Family walking down the street

Tucson Electric Power employees have deep roots in the Tucson area – setting up homes, raising families and volunteering thousands upon thousands of hours to improve the quality of life in our community.

When TEP began in 1892, Tucson had a population of just 7,000 people. Now, the company alone employs more than 1,200 people who live in 31 communities throughout Southern Arizona.

Most employees live in Tucson, Oro Valley, Sahuarita and Marana, communities that are home to many of the 420,000 customers served by TEP. Some families have two generations that have worked for TEP.

Here are some of the TEP employees in your community:

Alison Rothwell

Since she was a child growing up in Tucson, Alison Rothwell, pictured center above, has made volunteering a big part of her life.

This year, her efforts landed her TEP’s Volunteer of the Year award, mostly because of her longtime work with the Community Food Bank of Southern Arizona, where she organizes food-packing sessions and orange-picking events.

Rothwell’s time in Tucson goes back to age 4, when her family moved from California. Shortly after, her mother, Glynda Rothwell, began a nearly 25-year career at TEP.

Alison Rothwell followed in her mother’s footsteps when she took a job at TEP about nine years ago; now she works as a Senior Regulatory/Legal Contract Administrator.

In addition to volunteering for the food bank, Rothwell has chaired and served on the company’s Community Action Team and helped colleagues learn how to lead volunteer events. She coordinates shopping sprees for children during the holidays and back-to school times. Along with her daughter, Rothwell represented TEP on the company’s Tucson Rodeo Parade float.

She has volunteered with other nonprofit organizations, including the Junior League of Tucson, Pima Animal Care Center and a school Parent Teacher Organization.

“When talking to people in the community, I always share how much I appreciate TEP,” said Rothwell, who now lives in Oro Valley. “I have never worked with a better group of people who truly care about our community.”

Ryan Anderson

Ryan Anderson

When he’s not helping TEP’s commercial customers, Ryan Anderson can be seen around town playing rhythm guitar at local breweries, 2nd Saturdays Downtown and special events.

Anderson, a Senior Customer Relationship Manager, founded the band, Hey Bucko!, with two friends in 2012. During a get-together one night, he and his friends picked up some guitars and started playing spaghetti Western music. None of the members wanted to sing, so they wrote instrumental music, stocking more than three hours in their repertoire.

Before long, the trio became the first band hired to play at Tap & Bottle, a beer and wine shop. The band also has performed at the Banff Mountain Film Festival, at the Fox Theatre, and during an Edible Baja Arizona event at the Rialto Theater.

Hey Bucko!’s music can be heard in some independent movies as well as in the background of an advertisement for Tucson’s Pinnacle Peak restaurant. Beyond Tucson, their music has been picked up by a radio station in Denmark and a small show in Brooklyn.

The band also serves as a business sponsor for the Living Streets Alliance.

“It’s a fun, artistic collaboration,” said Anderson, who lives north of downtown Tucson. “I enjoy communicating with the local audience through music.”

Karen Lee-Yee

Karen Lee-Yee

Karen Lee-Yee tried out line dancing for fun during a lunchtime class at work in the 1990s, adding to her already active fitness lifestyle.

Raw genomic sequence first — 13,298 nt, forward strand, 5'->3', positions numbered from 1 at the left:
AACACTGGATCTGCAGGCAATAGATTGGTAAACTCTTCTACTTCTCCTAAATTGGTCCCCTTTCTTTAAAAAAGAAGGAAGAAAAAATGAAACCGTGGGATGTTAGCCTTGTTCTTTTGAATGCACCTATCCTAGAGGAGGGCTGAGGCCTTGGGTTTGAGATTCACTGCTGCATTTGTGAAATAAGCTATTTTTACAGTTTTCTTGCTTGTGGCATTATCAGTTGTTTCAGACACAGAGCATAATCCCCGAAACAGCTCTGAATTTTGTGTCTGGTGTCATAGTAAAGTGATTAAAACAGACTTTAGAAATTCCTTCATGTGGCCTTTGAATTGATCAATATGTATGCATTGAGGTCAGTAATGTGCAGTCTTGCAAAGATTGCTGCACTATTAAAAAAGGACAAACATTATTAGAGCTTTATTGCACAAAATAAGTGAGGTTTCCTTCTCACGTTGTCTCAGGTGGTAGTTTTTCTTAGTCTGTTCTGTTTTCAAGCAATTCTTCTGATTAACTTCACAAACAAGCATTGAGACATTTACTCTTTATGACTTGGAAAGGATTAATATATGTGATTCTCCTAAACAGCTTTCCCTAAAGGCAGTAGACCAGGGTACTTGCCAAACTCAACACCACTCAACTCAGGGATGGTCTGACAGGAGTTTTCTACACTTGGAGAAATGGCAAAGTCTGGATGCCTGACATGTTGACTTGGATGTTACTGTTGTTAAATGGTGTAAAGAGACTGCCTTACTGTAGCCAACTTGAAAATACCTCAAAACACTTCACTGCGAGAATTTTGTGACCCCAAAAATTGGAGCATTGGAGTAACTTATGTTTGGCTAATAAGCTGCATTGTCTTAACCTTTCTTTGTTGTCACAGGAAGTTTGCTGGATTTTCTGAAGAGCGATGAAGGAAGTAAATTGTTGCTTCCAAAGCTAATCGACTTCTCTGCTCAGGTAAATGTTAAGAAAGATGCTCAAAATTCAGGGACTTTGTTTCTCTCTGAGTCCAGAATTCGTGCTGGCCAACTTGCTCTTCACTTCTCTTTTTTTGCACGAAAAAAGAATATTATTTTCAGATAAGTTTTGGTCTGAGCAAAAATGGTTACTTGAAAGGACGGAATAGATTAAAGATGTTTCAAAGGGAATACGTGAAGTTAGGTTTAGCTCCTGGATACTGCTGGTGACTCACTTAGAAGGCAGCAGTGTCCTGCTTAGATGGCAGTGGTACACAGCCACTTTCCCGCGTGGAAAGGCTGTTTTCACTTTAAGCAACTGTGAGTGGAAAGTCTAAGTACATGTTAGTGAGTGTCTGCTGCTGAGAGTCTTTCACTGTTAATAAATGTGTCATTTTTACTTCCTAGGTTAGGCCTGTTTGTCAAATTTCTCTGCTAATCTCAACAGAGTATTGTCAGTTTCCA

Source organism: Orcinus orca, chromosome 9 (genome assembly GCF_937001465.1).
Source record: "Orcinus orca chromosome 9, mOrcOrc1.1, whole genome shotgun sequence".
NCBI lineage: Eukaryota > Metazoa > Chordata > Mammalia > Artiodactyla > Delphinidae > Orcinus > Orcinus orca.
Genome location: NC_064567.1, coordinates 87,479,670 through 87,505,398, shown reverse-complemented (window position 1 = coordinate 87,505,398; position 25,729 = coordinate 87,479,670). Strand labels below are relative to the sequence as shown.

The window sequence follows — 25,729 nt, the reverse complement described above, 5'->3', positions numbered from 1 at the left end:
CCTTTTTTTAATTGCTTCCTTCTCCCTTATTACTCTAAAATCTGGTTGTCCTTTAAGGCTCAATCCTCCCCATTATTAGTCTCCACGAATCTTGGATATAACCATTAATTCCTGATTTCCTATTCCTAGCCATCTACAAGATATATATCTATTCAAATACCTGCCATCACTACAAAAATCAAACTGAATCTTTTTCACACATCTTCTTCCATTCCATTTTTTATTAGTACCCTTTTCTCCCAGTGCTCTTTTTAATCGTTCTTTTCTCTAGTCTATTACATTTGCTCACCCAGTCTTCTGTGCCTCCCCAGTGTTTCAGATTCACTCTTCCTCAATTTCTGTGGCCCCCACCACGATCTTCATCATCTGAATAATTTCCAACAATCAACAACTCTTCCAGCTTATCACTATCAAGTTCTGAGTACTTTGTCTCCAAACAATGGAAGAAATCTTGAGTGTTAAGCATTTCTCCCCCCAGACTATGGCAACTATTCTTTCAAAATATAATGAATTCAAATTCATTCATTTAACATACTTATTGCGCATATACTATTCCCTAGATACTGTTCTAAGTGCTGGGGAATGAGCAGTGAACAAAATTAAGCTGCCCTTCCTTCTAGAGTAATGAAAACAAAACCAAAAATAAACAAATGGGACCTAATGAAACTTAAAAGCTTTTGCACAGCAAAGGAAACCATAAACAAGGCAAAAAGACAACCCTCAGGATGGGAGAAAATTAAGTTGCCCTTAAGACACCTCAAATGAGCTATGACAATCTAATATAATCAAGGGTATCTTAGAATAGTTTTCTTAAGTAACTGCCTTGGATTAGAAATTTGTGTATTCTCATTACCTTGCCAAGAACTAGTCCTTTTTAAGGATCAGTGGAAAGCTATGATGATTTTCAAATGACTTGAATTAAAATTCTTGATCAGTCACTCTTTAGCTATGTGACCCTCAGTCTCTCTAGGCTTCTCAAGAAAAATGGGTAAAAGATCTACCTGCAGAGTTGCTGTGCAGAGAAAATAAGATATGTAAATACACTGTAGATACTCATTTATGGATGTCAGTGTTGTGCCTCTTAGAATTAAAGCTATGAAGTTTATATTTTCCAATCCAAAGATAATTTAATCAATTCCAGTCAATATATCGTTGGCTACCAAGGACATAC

Now, Lee-Yee is at the front of line dancing and aerobics classes, instructing about 20 classes a week in gyms, retirement communities, nightclubs, an assisted living facility and the Tucson Chinese Cultural Center.

Outside of her job in Protection Engineering, Lee Yee especially enjoys leading classes for seniors at The Fountains at La Cholla and the cultural center.

“It makes me happy to see them improve,” said Lee-Yee, who lives on Tucson’s northwest side. “The biggest benefit is watching them achieve their goals and having fun.”

Lee-Yee never planned to teach classes. But she agreed to try it out when her step aerobics instructor at a local gym asked her to substitute for a few weeks. Then Lee-Yee decided to take over permanently when the job became open.

The same thing happened for line dancing.

In addition to the dance classes, Lee-Yee volunteers for the cultural center’s Chinese New Year’s event with performances and other tasks. She also sits on the Pan Asian Community Alliance’s board.

“I help them with whatever they need done,” Lee-Yee said.

Ron Petersen

Ron Petersen

Ron Petersen visited Tucson for the first time to see the parents of a friend, who was in Vietnam at the time in 1966. During his 10-day visit, he met his future wife and got a job at TEP.

When he retired earlier this year after 50 years, Petersen was one of the longest-serving employees at TEP.

“Who would think that 50 years later I would be so fortunate to still have both?” Petersen said shortly before his retirement.

Throughout his career, Petersen worked in construction, ending as a Troubleman stationed in Green Valley.

Outside of his job, Petersen coached Little League for 30 years and raised two sons: Mickey Petersen became a police officer, and Scott Petersen is a firefighter.

“We are a typical American family,” Ron Petersen said. “TEP gave me the opportunity to stay here and be part of this community.”

Now that he is retired, Petersen, who lives in Corona de Tucson, spends three mornings a week playing baseball on a 60-and-older team at Udall Park. He hopes to start volunteering for Little League again soon.

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